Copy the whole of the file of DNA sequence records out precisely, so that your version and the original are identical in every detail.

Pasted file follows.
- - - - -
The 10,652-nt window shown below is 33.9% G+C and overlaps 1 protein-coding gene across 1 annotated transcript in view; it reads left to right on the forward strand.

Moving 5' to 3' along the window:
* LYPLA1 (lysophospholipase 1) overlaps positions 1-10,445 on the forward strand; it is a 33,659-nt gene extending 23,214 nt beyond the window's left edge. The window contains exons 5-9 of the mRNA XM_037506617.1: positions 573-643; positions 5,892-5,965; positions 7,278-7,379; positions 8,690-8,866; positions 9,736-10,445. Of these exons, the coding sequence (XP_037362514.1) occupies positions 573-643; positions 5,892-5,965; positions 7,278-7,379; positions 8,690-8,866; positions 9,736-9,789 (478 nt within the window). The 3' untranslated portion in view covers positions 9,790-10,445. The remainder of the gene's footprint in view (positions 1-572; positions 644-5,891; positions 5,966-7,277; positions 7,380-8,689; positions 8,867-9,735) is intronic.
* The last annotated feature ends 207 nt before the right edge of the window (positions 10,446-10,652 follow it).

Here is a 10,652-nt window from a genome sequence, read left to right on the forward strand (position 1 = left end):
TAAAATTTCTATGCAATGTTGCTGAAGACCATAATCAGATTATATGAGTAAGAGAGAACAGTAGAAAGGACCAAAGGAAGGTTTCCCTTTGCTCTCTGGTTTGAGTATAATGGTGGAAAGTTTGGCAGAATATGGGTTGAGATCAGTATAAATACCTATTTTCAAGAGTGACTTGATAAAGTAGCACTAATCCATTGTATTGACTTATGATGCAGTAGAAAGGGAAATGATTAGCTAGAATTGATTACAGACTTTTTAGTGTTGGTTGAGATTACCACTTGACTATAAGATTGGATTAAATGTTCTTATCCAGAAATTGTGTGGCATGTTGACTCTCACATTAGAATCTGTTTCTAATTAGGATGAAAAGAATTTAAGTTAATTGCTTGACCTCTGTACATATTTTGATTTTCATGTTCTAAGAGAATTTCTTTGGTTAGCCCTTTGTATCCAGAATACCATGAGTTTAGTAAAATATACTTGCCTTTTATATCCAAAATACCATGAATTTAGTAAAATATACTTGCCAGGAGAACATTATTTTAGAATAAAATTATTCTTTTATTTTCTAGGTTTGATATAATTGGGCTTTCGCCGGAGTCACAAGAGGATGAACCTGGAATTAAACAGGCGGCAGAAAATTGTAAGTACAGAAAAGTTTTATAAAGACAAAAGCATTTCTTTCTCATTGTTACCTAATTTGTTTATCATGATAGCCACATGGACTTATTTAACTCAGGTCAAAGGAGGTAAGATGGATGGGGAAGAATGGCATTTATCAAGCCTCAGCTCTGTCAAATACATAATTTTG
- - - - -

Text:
The 10,652-nt window shown below is 33.9% G+C and overlaps 1 protein-coding gene across 1 annotated transcript in view; it reads left to right on the forward strand.

Moving 5' to 3' along the window:
* LYPLA1 (lysophospholipase 1) overlaps positions 1-10,445 on the forward strand; it is a 33,659-nt gene extending 23,214 nt beyond the window's left edge. The window contains exons 5-9 of the mRNA XM_037506617.1: positions 573-643; positions 5,892-5,965; positions 7,278-7,379; positions 8,690-8,866; positions 9,736-10,445. Of these exons, the coding sequence (XP_037362514.1) occupies positions 573-643; positions 5,892-5,965; positions 7,278-7,379; positions 8,690-8,866; positions 9,736-9,789 (478 nt within the window). The 3' untranslated portion in view covers positions 9,790-10,445. The remainder of the gene's footprint in view (positions 1-572; positions 644-5,891; positions 5,966-7,277; positions 7,380-8,689; positions 8,867-9,735) is intronic.
* The last annotated feature ends 207 nt before the right edge of the window (positions 10,446-10,652 follow it).

Here is a 10,652-nt window from a genome sequence, read left to right on the forward strand (position 1 = left end):
TAAAATTTCTATGCAATGTTGCTGAAGACCATAATCAGATTATATGAGTAAGAGAGAACAGTAGAAAGGACCAAAGGAAGGTTTCCCTTTGCTCTCTGGTTTGAGTATAATGGTGGAAAGTTTGGCAGAATATGGGTTGAGATCAGTATAAATACCTATTTTCAAGAGTGACTTGATAAAGTAGCACTAATCCATTGTATTGACTTATGATGCAGTAGAAAGGGAAATGATTAGCTAGAATTGATTACAGACTTTTTAGTGTTGGTTGAGATTACCACTTGACTATAAGATTGGATTAAATGTTCTTATCCAGAAATTGTGTGGCATGTTGACTCTCACATTAGAATCTGTTTCTAATTAGGATGAAAAGAATTTAAGTTAATTGCTTGACCTCTGTACATATTTTGATTTTCATGTTCTAAGAGAATTTCTTTGGTTAGCCCTTTGTATCCAGAATACCATGAGTTTAGTAAAATATACTTGCCTTTTATATCCAAAATACCATGAATTTAGTAAAATATACTTGCCAGGAGAACATTATTTTAGAATAAAATTATTCTTTTATTTTCTAGGTTTGATATAATTGGGCTTTCGCCGGAGTCACAAGAGGATGAACCTGGAATTAAACAGGCGGCAGAAAATTGTAAGTACAGAAAAGTTTTATAAAGACAAAAGCATTTCTTTCTCATTGTTACCTAATTTGTTTATCATGATAGCCACATGGACTTATTTAACTCAGGTCAAAGGAGGTAAGATGGATGGGGAAGAATGGCATTTATCAAGCCTCAGCTCTGTCAAATACATAATTTTG